covid banner

Increasing transparency – Report on whistleblowing

The first healthcare regulators report on whistleblowing was published on 11 September 2018, collating over 12 months of information from each of the 8 healthcare regulators.[1]

What is the report and why was it commissioned?

The report, designed to provide information in relation to how each regulator dealt with the whistleblowing disclosures it received and what action was taken, was commissioned following legislation in 2017. The Prescribed Persons (Reports on Disclosures of Information) Regulations 2017 prescribed a new legal duty on all Prescribed Persons to publish an annual report on whistleblowing disclosures made to them and for this to be accessible to the public.

The Department for Business, Energy and Industrial Strategy (2017) has commented that ‘the aim of this duty is to increase transparency in the way that whistleblowing disclosures are dealt with and raise confidence among whistleblowers that their disclosers are taken seriously…’ [2]

Relevant legislation sets out specific circumstances in which workers will be protected against retaliatory action for raising concerns with certain outside agencies (Prescribed Persons). Self-employed doctors, dentists, ophthalmologists and pharmacists in the NHS benefit from the protections. To qualify as a ‘protected disclosure’ the worker must have a reasonable belief that the matters fall within the remit of the Prescribed Person to whom they are reporting matters and that the information which they are providing is substantially true. Whether all of the relevant conditions are met would ultimately be for the Employment Tribunal to consider when adjudicating on a ‘whistleblowing’ claim.

Although Prescribed Persons must accept anonymous reports, relevant departmental guidance notes that the person making an anonymous disclosure may find it difficult to receive legal protections if there is no evidence to link the disclosure to them.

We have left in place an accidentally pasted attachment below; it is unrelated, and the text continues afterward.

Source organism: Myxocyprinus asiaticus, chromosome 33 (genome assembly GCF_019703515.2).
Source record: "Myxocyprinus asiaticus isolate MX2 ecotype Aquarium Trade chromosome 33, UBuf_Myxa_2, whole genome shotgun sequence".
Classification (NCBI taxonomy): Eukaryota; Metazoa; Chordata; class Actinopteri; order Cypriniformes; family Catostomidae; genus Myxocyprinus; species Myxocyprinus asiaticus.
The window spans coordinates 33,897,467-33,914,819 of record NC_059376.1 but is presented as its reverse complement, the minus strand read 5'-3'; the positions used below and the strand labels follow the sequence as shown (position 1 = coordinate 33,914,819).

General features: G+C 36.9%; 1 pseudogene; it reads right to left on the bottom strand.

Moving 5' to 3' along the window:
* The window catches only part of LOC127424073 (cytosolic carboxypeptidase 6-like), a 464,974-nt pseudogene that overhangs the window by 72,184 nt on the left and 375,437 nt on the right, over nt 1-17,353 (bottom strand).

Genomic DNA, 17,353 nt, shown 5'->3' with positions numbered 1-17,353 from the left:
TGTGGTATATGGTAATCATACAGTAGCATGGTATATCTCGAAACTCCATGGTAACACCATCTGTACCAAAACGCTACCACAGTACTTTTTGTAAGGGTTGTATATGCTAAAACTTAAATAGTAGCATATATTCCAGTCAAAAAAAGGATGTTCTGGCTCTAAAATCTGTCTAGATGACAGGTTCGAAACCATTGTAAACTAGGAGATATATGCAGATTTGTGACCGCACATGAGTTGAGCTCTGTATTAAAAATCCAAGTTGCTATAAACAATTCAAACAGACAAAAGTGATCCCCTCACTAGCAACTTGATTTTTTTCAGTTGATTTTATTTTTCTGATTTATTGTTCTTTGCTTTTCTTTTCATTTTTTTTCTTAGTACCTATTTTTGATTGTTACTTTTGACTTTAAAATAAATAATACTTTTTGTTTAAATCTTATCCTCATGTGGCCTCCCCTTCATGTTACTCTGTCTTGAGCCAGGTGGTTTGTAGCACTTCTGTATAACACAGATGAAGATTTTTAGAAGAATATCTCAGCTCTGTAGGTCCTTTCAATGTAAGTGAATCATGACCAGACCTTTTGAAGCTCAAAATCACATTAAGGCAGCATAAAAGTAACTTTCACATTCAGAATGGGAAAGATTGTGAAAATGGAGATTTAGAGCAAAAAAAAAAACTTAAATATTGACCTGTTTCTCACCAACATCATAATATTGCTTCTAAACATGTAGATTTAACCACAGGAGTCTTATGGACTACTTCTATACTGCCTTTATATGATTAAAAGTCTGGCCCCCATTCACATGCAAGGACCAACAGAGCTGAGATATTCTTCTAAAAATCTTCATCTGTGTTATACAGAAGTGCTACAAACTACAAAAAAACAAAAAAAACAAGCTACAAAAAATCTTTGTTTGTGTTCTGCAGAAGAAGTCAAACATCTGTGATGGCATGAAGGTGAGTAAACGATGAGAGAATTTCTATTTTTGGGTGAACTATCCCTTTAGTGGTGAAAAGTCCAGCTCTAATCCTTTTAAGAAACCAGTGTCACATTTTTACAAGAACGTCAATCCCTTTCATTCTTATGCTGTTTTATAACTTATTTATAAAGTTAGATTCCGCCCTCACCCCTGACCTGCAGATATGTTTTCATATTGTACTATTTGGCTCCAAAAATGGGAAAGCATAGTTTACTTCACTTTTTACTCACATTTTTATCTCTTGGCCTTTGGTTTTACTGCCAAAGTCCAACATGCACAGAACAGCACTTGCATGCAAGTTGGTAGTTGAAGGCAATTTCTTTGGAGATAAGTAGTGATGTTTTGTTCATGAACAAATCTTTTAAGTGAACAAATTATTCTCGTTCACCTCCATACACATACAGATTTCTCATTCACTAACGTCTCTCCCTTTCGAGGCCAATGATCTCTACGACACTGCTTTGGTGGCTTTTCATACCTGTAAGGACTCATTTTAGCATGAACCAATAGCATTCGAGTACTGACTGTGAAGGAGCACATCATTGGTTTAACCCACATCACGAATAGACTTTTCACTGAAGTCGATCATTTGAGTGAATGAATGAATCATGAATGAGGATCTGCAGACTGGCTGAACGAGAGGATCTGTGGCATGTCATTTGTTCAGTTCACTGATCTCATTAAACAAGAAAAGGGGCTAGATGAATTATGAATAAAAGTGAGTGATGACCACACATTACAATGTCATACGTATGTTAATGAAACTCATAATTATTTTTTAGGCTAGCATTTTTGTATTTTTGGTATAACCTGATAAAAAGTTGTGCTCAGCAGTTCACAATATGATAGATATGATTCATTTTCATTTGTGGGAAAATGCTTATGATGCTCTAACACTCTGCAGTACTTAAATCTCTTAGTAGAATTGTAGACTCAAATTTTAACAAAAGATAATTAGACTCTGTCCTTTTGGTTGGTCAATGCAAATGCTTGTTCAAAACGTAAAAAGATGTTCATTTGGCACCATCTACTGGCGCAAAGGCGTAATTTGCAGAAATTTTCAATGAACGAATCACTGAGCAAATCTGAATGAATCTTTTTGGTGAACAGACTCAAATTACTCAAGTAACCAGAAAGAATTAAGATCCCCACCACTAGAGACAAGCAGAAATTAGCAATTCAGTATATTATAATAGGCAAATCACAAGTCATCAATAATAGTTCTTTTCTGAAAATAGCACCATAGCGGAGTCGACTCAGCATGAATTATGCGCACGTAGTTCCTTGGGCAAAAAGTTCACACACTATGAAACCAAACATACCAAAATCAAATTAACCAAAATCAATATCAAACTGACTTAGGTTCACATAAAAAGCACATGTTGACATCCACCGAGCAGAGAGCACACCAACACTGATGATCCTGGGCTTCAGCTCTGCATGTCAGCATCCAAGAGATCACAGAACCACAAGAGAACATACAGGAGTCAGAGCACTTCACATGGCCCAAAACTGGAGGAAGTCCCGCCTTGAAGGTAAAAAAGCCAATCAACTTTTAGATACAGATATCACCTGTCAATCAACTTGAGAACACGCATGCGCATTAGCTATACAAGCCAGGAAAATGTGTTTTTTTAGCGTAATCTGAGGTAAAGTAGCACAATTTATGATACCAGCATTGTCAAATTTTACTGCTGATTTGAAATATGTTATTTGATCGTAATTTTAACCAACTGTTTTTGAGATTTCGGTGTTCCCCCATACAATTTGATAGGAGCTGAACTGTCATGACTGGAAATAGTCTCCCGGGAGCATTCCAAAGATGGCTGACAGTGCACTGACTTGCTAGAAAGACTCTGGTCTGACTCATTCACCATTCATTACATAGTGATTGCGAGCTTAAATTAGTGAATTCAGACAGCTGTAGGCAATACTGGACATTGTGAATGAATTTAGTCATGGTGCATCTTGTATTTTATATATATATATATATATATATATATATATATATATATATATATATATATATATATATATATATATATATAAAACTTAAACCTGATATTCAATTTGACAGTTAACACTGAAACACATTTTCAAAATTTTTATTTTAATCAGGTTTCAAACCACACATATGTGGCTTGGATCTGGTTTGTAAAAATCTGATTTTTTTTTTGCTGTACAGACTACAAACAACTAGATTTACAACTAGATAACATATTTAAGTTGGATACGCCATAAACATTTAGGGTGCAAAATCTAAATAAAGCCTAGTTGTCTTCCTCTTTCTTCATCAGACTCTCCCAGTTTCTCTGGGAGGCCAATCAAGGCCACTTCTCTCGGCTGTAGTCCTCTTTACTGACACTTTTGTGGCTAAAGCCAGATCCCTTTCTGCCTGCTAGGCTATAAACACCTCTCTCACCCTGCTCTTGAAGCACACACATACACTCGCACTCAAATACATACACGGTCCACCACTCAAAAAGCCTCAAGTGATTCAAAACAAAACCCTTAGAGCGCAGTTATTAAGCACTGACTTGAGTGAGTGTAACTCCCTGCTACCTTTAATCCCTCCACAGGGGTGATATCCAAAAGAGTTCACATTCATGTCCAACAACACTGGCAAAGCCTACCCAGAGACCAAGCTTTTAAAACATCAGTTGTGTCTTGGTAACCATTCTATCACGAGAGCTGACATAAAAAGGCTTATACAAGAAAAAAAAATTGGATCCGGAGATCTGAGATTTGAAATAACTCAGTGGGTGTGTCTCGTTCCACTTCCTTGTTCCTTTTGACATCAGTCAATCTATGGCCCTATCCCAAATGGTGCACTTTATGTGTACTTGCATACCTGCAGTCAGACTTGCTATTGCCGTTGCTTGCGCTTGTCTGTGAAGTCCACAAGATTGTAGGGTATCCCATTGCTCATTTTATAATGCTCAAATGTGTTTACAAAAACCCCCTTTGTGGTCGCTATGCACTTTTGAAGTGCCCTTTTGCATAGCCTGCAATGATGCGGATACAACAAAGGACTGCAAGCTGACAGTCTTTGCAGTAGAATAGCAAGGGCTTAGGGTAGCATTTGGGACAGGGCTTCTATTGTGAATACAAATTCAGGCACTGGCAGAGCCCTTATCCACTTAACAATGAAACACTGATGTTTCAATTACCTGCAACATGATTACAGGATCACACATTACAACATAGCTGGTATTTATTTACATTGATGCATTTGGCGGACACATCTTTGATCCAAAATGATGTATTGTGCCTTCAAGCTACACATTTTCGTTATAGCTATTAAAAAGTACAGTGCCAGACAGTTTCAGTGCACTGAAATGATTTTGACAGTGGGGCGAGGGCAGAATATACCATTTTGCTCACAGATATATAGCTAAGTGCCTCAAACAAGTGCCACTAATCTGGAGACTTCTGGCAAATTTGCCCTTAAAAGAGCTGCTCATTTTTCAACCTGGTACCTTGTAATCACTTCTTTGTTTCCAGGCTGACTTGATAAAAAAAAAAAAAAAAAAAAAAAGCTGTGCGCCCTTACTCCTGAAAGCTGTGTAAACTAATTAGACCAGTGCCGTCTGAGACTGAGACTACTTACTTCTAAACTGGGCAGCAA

The results

The report’s results varied, from the General Chiropractic Council (GCC) showing no whistleblowing disclosures received during this period, to the General Dental Council (GDC) receiving 61 disclosures. The GDC’s contribution showed that disclosures were not just made to its fitness to practice team. We note that two disclosures related to course providers.

There were a high proportion of anonymous disclosures which presented difficulties for the regulators in taking matters forward, a point specifically flagged by the General Optical Council (GOC). None of the 23 disclosures made to the GMC were anonymous. Furthermore, in the context of anonymous disclosures it is not clear how the regulators determined that the disclosure was made by a worker, so as to fall within the ambit of the protected disclosures regime.

Responses from the regulators

The regulators have been keen to stress that lessons are being learnt from the process. The General Pharmaceutical Council (GPhC), has stated that the results will inform standards and guidance development. The Nursing and Midwifery Council (NMC) has also confirmed that it has been carrying out regulator internal awareness training around whistleblowing and is about to launch an e-learning package for its staff.

The GMC’s Anna Rowland, Assistant Director of Policy, Business Transformation and Safeguarding, commented that ‘we want whistleblowers to feel confident in raising their concerns to us and so we have improved the process by which disclosures can be made, giving people the option to do so anonymously.’ The GMC has also confirmed that it is also providing training for staff on how to recognise concerns.[3]

As a response to the report, the Health and Care Professions Council (HCPC) has confirmed that it will provide additional information to its registrants about scope of practice and how it can assess whether or not activities fall within its remit.

The future

It is clear from the report that many of the whistleblowing disclosures were dealt with in the same way as other fitness to practise concerns raised by complainants who could have no possible claim to statutory whistleblowing protections. Given the high number of anonymous disclosures it is difficult to know the true proportion who were making disclosures to the regulators with a specific expectation of obtaining the statutory protections for whistleblowers. It is early days for the reporting system and we will have to see whether a clearer picture emerges with next year’s report.



This briefing is for guidance purposes only. RadcliffesLeBrasseur LLP accepts no responsibility or liability whatsoever for any action taken or not taken in relation to this note and recommends that appropriate legal advice be taken having regard to a client's own particular circumstances.

Briefing tags , , , , , , , ,